Promoting a new sawmill business

How to get the word out that you have a mill and you're sawing wood. January 16, 2002

I've had my sawmill for a month, and I've only sawed twice in that time. Several people know that I have the mill now and I've given my number out, but I haven't gotten any jobs yet. I am still at my present job with no intentions to quit until I get a lot of work going. I plan to start custom sawing. How can I get the word out that I have a mill?

Forum Responses
Enjoy the quiet before the storm. In our area the work picks up as the weather cools and people get back outside to work on projects. Then it slows as farmers start to bring in their crops. Then it stops during deer season. Then there is some work before the bad winter hits.

If you do a good job sawing and dealing with the customers, you shouldn't be out of work once word gets around. Just don't drop your prices!

The way our business kicked in was we did some sawing along a county road only traveled by the locals. More then a few dropped in to see what we were doing and most ended up having me saw for them sooner or later. Some were so eager that they brought their logs to where I was sawing. I think if you could get some work where the general public could see you saw, you'd have more work than you could deal with.

Also, don't be bashful in talking to other band mill owners in your area. They may have some overflow work they could send your way. We had another guy a few miles south of us that we traded customers with, depending on what the customer wanted and who was busy at the time.

The only advertisement we do is to have our name on the side and bug shield of our Dodge 3500 flatbed and have business cards.

A key mentioned above is getting jobs in open areas. This really draws people and we find the most effective advertising is word of mouth. Do a good job in all areas of business and they will tell their friends, family and associates and before you know it the phone is ringing!

A visit to the local woodworking club and agricultural shows will get your name out. It is also a place to express your niche in the market so that folks know what you do as well as who you are. Get to be friends with the farmers--they always need wood and are good customers to a fair sawyer.

Get business cards printed and put your rates and stuff on the back. I post mine at the stockyard, lumberyard, feed store and stores around town that have bulletin boards outside.

Setting up beside the highway is good but you will not get much work done. Also, I did the county fair last week and just got a job from it. Word of mouth, though, is what's going to make or break you.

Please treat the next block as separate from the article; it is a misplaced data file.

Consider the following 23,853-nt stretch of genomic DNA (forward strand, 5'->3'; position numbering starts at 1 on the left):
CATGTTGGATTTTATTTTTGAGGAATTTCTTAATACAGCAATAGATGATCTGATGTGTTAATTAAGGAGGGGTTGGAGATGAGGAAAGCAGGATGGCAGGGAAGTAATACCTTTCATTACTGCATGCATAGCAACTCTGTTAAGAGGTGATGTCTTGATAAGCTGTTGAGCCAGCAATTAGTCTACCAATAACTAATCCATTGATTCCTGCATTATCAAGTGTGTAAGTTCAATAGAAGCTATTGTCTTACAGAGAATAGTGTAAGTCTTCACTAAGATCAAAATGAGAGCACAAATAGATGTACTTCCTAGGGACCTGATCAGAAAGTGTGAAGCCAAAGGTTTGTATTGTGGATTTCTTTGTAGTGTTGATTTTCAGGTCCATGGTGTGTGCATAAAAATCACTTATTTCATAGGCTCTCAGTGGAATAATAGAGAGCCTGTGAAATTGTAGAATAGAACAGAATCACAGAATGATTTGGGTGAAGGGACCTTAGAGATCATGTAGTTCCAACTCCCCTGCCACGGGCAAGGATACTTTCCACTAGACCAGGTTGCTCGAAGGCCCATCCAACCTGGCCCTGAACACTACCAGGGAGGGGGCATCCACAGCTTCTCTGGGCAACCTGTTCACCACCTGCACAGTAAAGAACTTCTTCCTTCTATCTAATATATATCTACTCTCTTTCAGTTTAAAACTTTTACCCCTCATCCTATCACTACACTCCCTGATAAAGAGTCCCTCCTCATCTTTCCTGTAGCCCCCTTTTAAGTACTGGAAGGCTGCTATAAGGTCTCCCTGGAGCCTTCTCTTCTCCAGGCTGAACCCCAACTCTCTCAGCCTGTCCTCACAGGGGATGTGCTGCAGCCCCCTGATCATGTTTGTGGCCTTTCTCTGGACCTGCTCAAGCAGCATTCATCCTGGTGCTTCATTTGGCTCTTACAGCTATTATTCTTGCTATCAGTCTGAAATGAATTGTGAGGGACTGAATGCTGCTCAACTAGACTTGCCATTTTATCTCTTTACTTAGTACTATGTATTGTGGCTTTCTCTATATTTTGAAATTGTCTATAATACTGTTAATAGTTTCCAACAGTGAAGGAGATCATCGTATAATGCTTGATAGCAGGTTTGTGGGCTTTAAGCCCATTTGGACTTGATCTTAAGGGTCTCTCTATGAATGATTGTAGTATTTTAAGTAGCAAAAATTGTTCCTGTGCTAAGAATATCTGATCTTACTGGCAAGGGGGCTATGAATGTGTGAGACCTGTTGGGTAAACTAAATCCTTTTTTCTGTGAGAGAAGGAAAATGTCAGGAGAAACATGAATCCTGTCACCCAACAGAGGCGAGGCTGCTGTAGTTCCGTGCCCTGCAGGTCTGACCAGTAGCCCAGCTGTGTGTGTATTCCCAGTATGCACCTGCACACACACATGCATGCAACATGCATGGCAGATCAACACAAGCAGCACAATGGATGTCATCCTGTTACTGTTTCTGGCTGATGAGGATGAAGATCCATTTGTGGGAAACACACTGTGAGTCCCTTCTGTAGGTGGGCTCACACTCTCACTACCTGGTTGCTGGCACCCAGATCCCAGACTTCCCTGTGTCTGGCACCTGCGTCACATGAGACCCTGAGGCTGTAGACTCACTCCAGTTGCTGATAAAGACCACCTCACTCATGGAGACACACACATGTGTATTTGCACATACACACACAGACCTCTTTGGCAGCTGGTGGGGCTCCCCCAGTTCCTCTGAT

I still use this technique: Hustle up some work by looking for dead trees in your area. Find out who owns them and make him understand the value he has in those trees and then explain how you can help. Even if you just get permission to remove them (for safety reasons if the man doesn't want to mill them), you get the wood and start selling the lumber.

There is an excellent publication on how to plan your business, including marketing. Go to the Value-Added Wood Processing Forum and ask one of the moderators, Steve Bratkovich, to send you a copy (he is the author). A planned marketing system is better than just trying a few things, hit or miss. Also, check the archives here for how to charge. If you have a Wood-Mizer, get their brand new booklet which has value-added info, marketing, how to charge, etc.

Gene Wengert, forum technical advisor

Get some small signs made and put them up along the roadside while you are cutting. Magnetic vehicle signs run about $40 a pair here. Keep them simple and clear. "Custom Sawmilling", phone number, name.

Get the saw out of your yard. Pull down to a local lunch spot with signs and saw in tow. Have lunch and entertain questions.

Look in the local farm journals. Rough-cut lumber is always in need! Don't be surprised if someone calls and wants 10,000 feet of pine cut this winter for spring expansion.

The tree service business is a useful source for materials as well as getting the word out for you. I have used this source and it provides numerous jobs as well as materials from people who do not want their trees.

You might consider letting the local, state and national tree groups know you are in business. The local Woodlands Association is a good place to begin. You might even think about joining if you have any trees on your place.